Published On: Wed, Jul 4th, 2012

Dear BBC, stop patronising my generation

If you’re young and intelligent, the media isn’t for you

What a guy

Have you watched any ‘young people’ TV lately? BBC3, for example? If you haven’t, I recommend it as a sociological study. It’s an amazing insight into the disconnect between TV land and reality.  You see, television producers seem to view the process of human development as something like this: baby, toddler, child, teenager, 30something.


I’m not just pulling this opinion out of thin air – BBC3′s stated target audience is 16-34 year olds. That’s an 18 year age range. Think about that – at 16 you’re still in school, but over the next 18 years you can go to college, maybe take a gap year, go to university, graduate, get a job, get promoted, get fired, get another job, get promoted again, and end up as a domesticated middle-manager with two kids and a labrador. You can probably even fit in a good few months of ‘character building’ (read: hopelessly bleak and depressing unemployment) at some point, what with the recession and all.

But the BBC don’t think you or your taste in television will develop at all over this period. They think you’ll still be interested in shows like “Snog, Marry, Avoid”, and get your news from 60-second bulletins sandwiched between Family Guy repeats. Even their supposedly adult oriented programming – such as Torchwood, the ‘Doctor Who for Grown-Ups’ – isn’t really for adults. Sure, the characters may swear a lot, get mildly violent and occasionally sleep with one another, but they’re not really adults. They’re a depiction of young adulthood as seen through the eyes of teenager. Wait, scratch that – the eyes of a middle aged executive who is trying to look through the eyes of a teenager.

This doesn’t just apply to BBC3, of course. The Beeb will give you the same treatment if you tune in to Radio 1, where you will slowly have your brain turned to cotton wool by the troglodytic audio sludge that is the Chris Moyles show. You can’t escape the pervasive air of teenaged anti-intellectualism that seems to permeate the entire station. It’s like being back at school, at that age when it’s decidedly uncool to be smart; if you know stuff you’re The Boff*, and must be shunned. Radio 1 DJs seem to be in a permanent state of arrested development, stuck in that mindset.

Outside of the BBC, you’ll find the same attitudes on channels like E4. E4 uses more bright colours and friendly shapes in their marketing than the Tellytubbies, making me think of it as kids TV but with more dick jokes. Then you have MTV, and the whole Viacom UK family (Viva, VH1 etc) – although to be fair, they never pretend to be anything other than the televisual equivalent of gruel (slop for the masses, consumed by those without a choice and those who don’t know any better).

If (in my weaker moments) I were to try and understand what motivates them to be this way, I’d hazard a guess and say that it’s a misguided attempt at establishing a cultural identity. I think Mark Thompson & co see young people as a completely seperate entity to mainstream society, and as such, they have this concept of ‘youth culture’. They see it as something to embrace and cater for, certainly, but they also see it as a definite ‘other’, with a completely different set of interests and motivations. So they allocate us our own special outlets – BBC3 and Radio 1, the kids’ table of broadcasting. Then, in an attempt to make us feel important – a patronising pat on the proverbial head – they assign us our own value system, try to build a culture around their perceptions of us.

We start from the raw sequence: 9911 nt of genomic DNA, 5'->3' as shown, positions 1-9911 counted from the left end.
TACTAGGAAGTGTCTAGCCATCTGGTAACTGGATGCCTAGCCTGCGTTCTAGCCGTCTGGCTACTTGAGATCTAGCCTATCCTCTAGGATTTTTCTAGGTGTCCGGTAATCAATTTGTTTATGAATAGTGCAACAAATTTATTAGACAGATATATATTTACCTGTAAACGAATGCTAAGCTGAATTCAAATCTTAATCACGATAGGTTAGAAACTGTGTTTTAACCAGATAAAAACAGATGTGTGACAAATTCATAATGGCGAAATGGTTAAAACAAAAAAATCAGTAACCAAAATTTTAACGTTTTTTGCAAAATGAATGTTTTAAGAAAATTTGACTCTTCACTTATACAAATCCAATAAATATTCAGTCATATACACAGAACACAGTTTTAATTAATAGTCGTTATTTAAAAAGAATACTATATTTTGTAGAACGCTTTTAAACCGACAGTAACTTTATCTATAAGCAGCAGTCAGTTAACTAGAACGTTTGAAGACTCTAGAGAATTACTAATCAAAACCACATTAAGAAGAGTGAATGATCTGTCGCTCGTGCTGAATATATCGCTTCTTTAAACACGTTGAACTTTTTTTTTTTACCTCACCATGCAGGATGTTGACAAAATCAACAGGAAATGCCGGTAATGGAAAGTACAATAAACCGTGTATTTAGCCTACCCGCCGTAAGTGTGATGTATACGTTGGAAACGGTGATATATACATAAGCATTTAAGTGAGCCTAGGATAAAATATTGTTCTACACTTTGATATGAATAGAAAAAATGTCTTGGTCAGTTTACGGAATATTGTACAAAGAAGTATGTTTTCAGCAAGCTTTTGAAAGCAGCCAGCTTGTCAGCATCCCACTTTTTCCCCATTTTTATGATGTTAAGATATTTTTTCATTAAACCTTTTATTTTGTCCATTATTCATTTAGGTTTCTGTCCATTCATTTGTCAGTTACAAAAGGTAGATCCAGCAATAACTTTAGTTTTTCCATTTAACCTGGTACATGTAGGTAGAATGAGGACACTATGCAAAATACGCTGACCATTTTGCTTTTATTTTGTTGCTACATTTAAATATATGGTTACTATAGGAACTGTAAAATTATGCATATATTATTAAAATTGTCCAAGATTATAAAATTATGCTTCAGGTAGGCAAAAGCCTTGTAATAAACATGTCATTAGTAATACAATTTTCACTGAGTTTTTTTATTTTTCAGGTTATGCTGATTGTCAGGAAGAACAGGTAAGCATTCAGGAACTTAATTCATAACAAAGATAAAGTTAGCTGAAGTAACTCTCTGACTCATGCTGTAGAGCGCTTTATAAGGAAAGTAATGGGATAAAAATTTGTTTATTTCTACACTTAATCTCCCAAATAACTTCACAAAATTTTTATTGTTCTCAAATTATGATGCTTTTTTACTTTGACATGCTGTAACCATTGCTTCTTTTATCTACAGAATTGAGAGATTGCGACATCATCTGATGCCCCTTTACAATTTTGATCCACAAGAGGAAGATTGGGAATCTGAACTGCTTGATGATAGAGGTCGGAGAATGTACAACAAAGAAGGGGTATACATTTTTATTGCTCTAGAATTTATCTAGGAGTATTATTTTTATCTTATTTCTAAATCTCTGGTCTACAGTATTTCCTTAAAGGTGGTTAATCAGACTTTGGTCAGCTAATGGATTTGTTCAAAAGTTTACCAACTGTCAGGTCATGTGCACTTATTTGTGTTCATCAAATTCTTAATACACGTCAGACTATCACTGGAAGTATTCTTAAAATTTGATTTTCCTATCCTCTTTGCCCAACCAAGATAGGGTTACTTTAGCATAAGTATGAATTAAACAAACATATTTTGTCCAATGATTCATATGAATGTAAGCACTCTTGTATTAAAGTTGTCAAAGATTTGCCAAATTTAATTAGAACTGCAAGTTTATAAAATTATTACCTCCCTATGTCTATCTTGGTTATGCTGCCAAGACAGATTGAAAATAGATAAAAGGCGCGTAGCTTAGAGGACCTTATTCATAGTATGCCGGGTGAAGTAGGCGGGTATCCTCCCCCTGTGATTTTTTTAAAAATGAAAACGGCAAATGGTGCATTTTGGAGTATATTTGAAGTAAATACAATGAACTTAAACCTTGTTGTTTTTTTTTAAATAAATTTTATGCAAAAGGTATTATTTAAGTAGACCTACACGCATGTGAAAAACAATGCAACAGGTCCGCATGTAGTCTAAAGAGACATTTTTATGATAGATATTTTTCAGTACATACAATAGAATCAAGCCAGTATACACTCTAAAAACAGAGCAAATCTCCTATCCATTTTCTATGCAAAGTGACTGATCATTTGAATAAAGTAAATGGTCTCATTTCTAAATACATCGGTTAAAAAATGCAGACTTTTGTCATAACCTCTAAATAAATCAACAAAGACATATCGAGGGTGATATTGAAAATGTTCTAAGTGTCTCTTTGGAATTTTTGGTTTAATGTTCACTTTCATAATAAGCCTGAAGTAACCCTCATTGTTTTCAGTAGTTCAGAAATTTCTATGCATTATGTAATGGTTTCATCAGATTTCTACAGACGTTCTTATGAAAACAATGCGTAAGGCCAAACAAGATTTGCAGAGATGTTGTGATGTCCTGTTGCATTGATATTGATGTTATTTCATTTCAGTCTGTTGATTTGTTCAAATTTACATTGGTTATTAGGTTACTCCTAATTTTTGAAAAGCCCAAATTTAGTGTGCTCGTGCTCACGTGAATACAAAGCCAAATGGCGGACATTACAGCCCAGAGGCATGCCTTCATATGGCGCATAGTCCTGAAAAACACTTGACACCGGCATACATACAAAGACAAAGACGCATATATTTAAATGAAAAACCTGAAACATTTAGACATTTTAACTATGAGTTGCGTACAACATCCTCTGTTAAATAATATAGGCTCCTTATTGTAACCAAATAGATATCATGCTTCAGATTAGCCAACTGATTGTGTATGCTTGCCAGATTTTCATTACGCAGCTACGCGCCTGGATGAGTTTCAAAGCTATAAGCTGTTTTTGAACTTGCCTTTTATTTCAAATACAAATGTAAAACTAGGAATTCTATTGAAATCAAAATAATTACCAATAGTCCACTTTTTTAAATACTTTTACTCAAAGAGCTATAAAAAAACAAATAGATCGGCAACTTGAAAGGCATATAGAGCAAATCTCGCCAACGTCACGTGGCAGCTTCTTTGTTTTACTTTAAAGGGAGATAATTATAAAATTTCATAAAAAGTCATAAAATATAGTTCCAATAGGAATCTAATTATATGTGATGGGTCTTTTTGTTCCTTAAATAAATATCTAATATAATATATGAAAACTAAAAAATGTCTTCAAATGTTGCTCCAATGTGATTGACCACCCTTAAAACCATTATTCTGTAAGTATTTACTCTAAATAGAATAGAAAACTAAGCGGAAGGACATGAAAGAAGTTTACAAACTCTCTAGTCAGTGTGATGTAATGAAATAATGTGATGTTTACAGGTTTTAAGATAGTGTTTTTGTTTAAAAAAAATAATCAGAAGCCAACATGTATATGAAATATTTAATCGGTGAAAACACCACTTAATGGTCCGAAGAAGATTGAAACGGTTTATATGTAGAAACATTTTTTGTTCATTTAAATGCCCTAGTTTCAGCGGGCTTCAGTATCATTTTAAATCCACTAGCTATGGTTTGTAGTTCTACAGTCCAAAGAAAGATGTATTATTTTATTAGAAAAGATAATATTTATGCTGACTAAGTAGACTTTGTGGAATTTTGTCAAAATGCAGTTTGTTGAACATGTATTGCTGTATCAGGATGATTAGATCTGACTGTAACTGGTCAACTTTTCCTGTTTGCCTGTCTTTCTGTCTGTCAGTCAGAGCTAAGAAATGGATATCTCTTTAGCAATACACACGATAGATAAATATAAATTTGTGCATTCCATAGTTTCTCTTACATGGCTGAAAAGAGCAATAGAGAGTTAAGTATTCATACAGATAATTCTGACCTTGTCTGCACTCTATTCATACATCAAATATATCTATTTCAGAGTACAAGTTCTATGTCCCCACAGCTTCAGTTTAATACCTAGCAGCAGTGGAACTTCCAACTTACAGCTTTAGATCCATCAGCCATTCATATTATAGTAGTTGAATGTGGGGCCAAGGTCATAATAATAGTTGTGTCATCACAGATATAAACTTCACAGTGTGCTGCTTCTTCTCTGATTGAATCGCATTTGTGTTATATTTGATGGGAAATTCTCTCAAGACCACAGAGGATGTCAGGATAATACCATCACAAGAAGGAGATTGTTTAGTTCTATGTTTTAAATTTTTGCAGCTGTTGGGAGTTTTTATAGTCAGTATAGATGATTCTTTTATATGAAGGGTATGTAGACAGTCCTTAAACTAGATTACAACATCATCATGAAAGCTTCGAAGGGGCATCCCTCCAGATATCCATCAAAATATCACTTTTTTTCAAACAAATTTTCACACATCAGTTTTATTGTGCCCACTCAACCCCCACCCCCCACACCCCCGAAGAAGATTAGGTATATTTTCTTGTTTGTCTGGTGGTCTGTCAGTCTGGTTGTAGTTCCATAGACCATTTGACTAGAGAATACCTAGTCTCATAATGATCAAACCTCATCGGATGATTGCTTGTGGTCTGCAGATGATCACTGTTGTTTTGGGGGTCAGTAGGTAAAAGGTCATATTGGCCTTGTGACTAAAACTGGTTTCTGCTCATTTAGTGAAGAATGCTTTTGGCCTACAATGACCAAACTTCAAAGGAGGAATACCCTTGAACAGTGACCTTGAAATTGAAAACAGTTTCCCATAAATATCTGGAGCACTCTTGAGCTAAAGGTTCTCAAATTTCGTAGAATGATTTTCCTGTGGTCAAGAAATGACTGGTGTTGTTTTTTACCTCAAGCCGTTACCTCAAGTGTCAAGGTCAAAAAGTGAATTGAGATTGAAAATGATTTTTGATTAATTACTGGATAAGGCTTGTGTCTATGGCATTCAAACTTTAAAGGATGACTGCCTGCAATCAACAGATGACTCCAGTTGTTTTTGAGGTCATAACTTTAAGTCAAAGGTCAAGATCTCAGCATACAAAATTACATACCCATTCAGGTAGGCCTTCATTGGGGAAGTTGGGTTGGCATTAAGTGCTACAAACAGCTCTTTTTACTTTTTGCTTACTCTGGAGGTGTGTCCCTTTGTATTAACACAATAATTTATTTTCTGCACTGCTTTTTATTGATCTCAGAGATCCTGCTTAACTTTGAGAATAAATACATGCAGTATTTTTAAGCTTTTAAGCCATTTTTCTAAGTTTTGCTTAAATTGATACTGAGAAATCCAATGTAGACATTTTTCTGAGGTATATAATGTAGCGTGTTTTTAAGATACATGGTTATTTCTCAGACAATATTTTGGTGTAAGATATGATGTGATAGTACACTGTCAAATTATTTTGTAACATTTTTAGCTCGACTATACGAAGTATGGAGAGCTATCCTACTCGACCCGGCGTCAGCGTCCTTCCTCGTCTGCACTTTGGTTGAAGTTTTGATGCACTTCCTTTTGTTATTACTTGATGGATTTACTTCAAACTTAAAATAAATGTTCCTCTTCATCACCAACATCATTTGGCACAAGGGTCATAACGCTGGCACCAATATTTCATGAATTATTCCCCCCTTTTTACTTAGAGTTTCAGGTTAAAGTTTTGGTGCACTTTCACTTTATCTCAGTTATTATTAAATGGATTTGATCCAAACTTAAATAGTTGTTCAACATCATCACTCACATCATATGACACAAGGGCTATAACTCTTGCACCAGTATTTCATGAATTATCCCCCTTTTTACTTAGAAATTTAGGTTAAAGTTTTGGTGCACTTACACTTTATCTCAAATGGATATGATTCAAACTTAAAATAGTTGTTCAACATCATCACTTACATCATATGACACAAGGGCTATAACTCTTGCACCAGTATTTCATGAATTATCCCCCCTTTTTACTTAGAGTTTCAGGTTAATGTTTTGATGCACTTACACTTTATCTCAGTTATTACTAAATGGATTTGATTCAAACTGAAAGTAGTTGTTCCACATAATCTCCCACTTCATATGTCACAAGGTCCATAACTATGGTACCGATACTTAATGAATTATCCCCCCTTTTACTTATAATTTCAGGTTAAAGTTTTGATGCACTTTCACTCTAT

If I’m right, and this is the rationale behind the parade of adolescent fuckery that is youth media, then it says a lot about how we are perceived by the higher-ups. None of it is particularly complimentary; the constant themes of tacky overdone edginess, forced pantomime maturity and anti-intellectualism point towards a rather unflattering view of our generation. We’re apparently a nation of shuffling thirteen year olds, looking enviously at the older kids smoking behind the bike sheds, whom we one day hope to emulate.

So what can a ‘thinking’ young person do? Turning to more upmarket media is all well and good, until the subject matter turns to young people or youth culture. Whatever the tone of the discussion, be it positive or negative, the overall attitude of the participants is given away by the pronouns. It’s always ‘them’ and ‘they’, as if they’re talking about a foreign populace or a different species. It’s more evidence of the kids’ table attitude; they talk as if they expect everything to go over your head. You may consume and enjoy the more highbrow media, but it’s impossible to shake the feeling that it’s Not For You.

No, I’m afraid the only thing to do is to stop watching. The great advantage we now have is that we live in the digital age; nobody has to consume whatever content is spoon-fed to them by the TV. Don’t like E4? Couldn’t agree more. Watch Breaking Bad on the internet instead. Hate Radio 1? So do I, but fortunately I have an iPod. The ratings system is as close to democracy as broadcast media gets. Only by refusing to tune in can we send that all important message: we can sit with the adults now.

By John Sheppard

*That’s the term we used ten years ago; I’m sure the kids today have their own thing.

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